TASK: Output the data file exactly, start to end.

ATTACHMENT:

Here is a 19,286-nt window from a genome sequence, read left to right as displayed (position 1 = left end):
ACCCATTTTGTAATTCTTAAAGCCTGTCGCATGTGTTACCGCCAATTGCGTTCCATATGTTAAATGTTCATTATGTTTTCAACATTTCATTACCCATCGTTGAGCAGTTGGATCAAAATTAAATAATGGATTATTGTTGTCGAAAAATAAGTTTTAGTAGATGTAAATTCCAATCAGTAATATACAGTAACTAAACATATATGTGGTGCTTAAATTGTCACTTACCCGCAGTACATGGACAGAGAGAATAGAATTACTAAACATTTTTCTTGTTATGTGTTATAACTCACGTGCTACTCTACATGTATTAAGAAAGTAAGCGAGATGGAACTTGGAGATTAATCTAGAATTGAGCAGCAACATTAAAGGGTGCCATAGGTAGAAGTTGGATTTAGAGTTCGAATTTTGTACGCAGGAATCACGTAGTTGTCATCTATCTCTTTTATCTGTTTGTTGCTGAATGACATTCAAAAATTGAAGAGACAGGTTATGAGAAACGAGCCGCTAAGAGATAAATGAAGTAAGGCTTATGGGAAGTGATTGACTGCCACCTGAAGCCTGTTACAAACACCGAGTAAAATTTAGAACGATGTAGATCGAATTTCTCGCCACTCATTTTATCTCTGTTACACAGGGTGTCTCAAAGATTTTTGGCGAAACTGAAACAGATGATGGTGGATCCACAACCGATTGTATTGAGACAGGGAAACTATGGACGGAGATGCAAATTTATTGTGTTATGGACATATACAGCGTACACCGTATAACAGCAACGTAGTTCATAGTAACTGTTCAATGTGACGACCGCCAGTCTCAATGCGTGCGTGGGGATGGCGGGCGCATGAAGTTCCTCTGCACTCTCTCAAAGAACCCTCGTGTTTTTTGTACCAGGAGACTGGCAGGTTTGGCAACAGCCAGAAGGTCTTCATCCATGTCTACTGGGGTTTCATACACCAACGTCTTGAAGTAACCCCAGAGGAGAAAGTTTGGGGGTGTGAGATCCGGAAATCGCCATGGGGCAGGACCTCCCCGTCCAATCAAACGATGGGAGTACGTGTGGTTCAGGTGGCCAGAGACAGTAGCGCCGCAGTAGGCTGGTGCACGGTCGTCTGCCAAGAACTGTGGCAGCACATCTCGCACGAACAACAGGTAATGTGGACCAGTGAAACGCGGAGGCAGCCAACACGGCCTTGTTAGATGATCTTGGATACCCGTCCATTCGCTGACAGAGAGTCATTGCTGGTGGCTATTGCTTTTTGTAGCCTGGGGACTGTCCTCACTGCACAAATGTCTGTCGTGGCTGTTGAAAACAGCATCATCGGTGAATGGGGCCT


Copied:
Here is a 19,286-nt window from a genome sequence, read left to right as displayed (position 1 = left end):
ACCCATTTTGTAATTCTTAAAGCCTGTCGCATGTGTTACCGCCAATTGCGTTCCATATGTTAAATGTTCATTATGTTTTCAACATTTCATTACCCATCGTTGAGCAGTTGGATCAAAATTAAATAATGGATTATTGTTGTCGAAAAATAAGTTTTAGTAGATGTAAATTCCAATCAGTAATATACAGTAACTAAACATATATGTGGTGCTTAAATTGTCACTTACCCGCAGTACATGGACAGAGAGAATAGAATTACTAAACATTTTTCTTGTTATGTGTTATAACTCACGTGCTACTCTACATGTATTAAGAAAGTAAGCGAGATGGAACTTGGAGATTAATCTAGAATTGAGCAGCAACATTAAAGGGTGCCATAGGTAGAAGTTGGATTTAGAGTTCGAATTTTGTACGCAGGAATCACGTAGTTGTCATCTATCTCTTTTATCTGTTTGTTGCTGAATGACATTCAAAAATTGAAGAGACAGGTTATGAGAAACGAGCCGCTAAGAGATAAATGAAGTAAGGCTTATGGGAAGTGATTGACTGCCACCTGAAGCCTGTTACAAACACCGAGTAAAATTTAGAACGATGTAGATCGAATTTCTCGCCACTCATTTTATCTCTGTTACACAGGGTGTCTCAAAGATTTTTGGCGAAACTGAAACAGATGATGGTGGATCCACAACCGATTGTATTGAGACAGGGAAACTATGGACGGAGATGCAAATTTATTGTGTTATGGACATATACAGCGTACACCGTATAACAGCAACGTAGTTCATAGTAACTGTTCAATGTGACGACCGCCAGTCTCAATGCGTGCGTGGGGATGGCGGGCGCATGAAGTTCCTCTGCACTCTCTCAAAGAACCCTCGTGTTTTTTGTACCAGGAGACTGGCAGGTTTGGCAACAGCCAGAAGGTCTTCATCCATGTCTACTGGGGTTTCATACACCAACGTCTTGAAGTAACCCCAGAGGAGAAAGTTTGGGGGTGTGAGATCCGGAAATCGCCATGGGGCAGGACCTCCCCGTCCAATCAAACGATGGGAGTACGTGTGGTTCAGGTGGCCAGAGACAGTAGCGCCGCAGTAGGCTGGTGCACGGTCGTCTGCCAAGAACTGTGGCAGCACATCTCGCACGAACAACAGGTAATGTGGACCAGTGAAACGCGGAGGCAGCCAACACGGCCTTGTTAGATGATCTTGGATACCCGTCCATTCGCTGACAGAGAGTCATTGCTGGTGGCTATTGCTTTTTGTAGCCTGGGGACTGTCCTCACTGCACAAATGTCTGTCGTGGCTGTTGAAAACAGCATCATCGGTGAATGGGGCCT